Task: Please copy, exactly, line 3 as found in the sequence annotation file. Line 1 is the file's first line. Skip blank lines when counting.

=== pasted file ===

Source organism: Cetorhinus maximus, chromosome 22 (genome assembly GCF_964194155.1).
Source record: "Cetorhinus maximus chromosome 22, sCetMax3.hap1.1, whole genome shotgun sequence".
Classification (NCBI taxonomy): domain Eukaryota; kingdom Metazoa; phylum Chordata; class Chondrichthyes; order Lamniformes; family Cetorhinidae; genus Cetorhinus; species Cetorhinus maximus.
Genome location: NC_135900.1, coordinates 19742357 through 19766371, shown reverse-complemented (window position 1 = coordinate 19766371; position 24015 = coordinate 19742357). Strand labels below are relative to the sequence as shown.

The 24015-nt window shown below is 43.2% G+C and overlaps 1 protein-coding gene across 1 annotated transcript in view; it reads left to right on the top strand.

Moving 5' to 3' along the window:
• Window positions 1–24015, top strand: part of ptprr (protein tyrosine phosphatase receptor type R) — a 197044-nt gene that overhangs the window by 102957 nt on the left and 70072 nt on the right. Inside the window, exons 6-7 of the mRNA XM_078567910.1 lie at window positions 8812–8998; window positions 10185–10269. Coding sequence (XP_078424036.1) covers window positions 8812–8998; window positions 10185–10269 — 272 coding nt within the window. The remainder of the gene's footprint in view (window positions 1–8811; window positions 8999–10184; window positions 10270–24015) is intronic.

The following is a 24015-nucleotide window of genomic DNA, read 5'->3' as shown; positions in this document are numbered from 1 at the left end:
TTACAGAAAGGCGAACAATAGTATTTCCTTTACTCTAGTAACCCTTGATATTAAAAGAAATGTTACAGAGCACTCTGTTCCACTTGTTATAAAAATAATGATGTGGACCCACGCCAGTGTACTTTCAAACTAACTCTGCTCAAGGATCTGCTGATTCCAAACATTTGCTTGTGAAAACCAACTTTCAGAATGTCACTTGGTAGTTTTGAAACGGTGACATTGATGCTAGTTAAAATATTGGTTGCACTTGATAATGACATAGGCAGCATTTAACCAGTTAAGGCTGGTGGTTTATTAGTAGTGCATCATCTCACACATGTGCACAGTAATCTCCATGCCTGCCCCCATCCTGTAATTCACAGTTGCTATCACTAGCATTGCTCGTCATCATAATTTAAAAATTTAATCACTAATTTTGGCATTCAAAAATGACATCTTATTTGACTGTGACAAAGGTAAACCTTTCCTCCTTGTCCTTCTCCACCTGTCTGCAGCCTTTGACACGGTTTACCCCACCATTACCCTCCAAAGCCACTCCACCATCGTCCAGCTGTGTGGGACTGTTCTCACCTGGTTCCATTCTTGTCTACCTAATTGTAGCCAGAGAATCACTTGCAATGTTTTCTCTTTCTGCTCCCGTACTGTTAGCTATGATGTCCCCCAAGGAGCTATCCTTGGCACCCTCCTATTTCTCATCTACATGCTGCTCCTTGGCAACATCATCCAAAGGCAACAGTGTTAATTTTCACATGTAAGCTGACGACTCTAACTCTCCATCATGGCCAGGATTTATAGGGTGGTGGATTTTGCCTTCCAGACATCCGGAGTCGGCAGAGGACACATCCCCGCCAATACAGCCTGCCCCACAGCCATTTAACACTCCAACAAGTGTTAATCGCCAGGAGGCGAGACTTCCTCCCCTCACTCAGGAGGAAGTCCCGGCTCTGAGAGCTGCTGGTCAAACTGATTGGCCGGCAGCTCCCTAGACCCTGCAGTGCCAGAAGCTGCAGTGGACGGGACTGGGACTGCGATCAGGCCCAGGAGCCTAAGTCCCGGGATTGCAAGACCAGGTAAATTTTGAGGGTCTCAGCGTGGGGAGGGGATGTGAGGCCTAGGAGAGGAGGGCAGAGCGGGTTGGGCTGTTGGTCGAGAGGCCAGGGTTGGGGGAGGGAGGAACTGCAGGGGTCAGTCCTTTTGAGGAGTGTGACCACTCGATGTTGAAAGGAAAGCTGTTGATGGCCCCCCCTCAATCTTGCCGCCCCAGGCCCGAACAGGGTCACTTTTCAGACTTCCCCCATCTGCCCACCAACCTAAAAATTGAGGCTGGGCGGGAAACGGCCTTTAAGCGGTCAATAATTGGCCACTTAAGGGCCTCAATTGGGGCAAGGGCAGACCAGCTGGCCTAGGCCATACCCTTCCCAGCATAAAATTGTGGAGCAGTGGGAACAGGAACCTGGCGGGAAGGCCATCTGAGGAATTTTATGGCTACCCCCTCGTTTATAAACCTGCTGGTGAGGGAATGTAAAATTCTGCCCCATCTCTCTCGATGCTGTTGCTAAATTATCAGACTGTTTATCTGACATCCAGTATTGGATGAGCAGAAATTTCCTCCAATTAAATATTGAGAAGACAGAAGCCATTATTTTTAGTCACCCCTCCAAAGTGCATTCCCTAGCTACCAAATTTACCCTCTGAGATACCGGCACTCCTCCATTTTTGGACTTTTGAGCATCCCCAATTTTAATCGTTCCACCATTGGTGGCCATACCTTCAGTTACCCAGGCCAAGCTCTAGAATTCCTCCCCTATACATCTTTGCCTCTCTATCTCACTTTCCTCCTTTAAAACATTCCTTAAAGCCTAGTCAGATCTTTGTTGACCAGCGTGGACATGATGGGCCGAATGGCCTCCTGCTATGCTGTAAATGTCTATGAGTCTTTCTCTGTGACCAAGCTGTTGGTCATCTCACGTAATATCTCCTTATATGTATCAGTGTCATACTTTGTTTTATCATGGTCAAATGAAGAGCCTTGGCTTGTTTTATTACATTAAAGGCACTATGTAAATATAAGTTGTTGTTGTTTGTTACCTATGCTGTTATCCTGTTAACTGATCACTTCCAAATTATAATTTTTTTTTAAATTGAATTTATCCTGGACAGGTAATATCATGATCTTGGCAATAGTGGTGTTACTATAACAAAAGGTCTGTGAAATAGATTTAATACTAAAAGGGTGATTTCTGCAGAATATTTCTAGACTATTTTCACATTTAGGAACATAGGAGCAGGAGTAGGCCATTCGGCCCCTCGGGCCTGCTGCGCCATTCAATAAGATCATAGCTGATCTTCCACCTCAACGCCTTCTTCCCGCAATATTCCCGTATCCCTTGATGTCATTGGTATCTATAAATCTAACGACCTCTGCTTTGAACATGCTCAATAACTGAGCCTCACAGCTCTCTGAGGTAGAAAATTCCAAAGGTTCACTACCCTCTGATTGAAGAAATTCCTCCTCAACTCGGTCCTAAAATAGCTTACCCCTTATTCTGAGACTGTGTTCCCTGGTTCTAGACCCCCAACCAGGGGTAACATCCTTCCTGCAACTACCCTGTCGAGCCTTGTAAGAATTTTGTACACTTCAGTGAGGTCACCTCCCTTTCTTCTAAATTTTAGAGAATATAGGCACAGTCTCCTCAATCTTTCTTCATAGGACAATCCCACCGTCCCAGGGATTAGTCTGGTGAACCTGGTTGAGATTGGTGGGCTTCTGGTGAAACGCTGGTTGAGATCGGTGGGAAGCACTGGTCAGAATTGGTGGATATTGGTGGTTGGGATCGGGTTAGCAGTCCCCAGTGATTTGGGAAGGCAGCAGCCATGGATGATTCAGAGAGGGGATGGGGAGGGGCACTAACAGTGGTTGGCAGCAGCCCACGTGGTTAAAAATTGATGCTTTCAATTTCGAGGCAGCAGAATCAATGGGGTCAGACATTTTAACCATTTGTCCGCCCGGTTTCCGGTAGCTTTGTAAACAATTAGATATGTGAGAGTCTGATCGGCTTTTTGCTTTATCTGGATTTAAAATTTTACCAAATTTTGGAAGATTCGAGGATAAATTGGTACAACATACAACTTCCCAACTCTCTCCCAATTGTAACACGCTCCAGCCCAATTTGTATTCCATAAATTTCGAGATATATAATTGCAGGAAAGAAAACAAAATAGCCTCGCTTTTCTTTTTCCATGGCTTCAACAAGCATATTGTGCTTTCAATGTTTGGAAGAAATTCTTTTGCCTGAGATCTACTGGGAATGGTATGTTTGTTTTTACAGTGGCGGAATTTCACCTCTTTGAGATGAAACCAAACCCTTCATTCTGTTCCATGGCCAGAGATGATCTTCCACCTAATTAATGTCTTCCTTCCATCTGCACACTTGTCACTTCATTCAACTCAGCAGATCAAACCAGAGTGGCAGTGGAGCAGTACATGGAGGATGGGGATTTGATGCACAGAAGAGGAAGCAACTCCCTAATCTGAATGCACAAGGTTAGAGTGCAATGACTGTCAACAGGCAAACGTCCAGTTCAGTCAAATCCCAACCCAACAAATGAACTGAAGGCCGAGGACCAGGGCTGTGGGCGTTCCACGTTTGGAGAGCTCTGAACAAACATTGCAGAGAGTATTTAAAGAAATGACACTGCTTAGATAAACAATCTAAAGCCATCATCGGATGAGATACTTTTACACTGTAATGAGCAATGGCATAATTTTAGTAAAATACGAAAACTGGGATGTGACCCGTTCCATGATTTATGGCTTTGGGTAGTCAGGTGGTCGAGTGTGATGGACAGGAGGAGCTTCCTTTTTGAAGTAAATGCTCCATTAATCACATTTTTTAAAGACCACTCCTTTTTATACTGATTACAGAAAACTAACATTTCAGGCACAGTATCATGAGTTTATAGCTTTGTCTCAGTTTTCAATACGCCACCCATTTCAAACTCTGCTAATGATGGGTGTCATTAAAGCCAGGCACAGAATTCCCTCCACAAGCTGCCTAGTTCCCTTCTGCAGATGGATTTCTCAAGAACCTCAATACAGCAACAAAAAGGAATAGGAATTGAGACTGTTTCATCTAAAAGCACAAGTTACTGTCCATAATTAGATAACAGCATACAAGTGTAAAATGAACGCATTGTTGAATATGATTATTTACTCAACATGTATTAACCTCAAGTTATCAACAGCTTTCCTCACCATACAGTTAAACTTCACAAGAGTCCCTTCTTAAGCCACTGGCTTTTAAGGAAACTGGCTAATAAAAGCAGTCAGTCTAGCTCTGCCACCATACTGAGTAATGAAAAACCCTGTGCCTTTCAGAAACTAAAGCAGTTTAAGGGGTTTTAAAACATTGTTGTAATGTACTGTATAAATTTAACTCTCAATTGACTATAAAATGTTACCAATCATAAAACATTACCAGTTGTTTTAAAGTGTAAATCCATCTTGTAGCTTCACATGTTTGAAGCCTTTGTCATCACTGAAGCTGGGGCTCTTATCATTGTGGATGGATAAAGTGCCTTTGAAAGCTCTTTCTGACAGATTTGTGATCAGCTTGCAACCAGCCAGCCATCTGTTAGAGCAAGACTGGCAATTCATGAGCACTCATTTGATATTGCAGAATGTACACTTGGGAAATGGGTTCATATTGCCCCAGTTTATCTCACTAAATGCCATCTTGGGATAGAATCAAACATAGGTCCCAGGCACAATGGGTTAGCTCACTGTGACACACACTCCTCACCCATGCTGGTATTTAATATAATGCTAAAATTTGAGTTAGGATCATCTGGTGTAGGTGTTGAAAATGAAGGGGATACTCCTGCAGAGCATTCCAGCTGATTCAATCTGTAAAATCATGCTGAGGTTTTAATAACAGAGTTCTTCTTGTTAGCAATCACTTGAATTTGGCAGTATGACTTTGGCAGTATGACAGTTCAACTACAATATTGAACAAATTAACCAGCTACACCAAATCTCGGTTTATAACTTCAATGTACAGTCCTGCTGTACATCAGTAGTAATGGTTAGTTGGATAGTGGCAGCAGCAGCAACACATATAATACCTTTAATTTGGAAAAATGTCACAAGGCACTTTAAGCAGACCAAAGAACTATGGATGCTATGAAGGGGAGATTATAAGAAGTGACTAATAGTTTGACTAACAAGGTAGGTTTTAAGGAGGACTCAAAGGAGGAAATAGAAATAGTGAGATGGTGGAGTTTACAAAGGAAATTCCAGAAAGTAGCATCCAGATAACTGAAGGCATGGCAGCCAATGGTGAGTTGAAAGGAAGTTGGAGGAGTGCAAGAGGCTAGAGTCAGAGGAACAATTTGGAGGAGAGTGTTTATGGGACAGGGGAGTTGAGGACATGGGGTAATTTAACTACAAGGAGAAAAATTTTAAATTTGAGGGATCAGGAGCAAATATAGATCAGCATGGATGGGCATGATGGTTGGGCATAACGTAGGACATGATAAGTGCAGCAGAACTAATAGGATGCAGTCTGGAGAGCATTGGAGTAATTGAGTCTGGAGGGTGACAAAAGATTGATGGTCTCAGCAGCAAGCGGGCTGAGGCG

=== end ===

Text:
Classification (NCBI taxonomy): domain Eukaryota; kingdom Metazoa; phylum Chordata; class Chondrichthyes; order Lamniformes; family Cetorhinidae; genus Cetorhinus; species Cetorhinus maximus.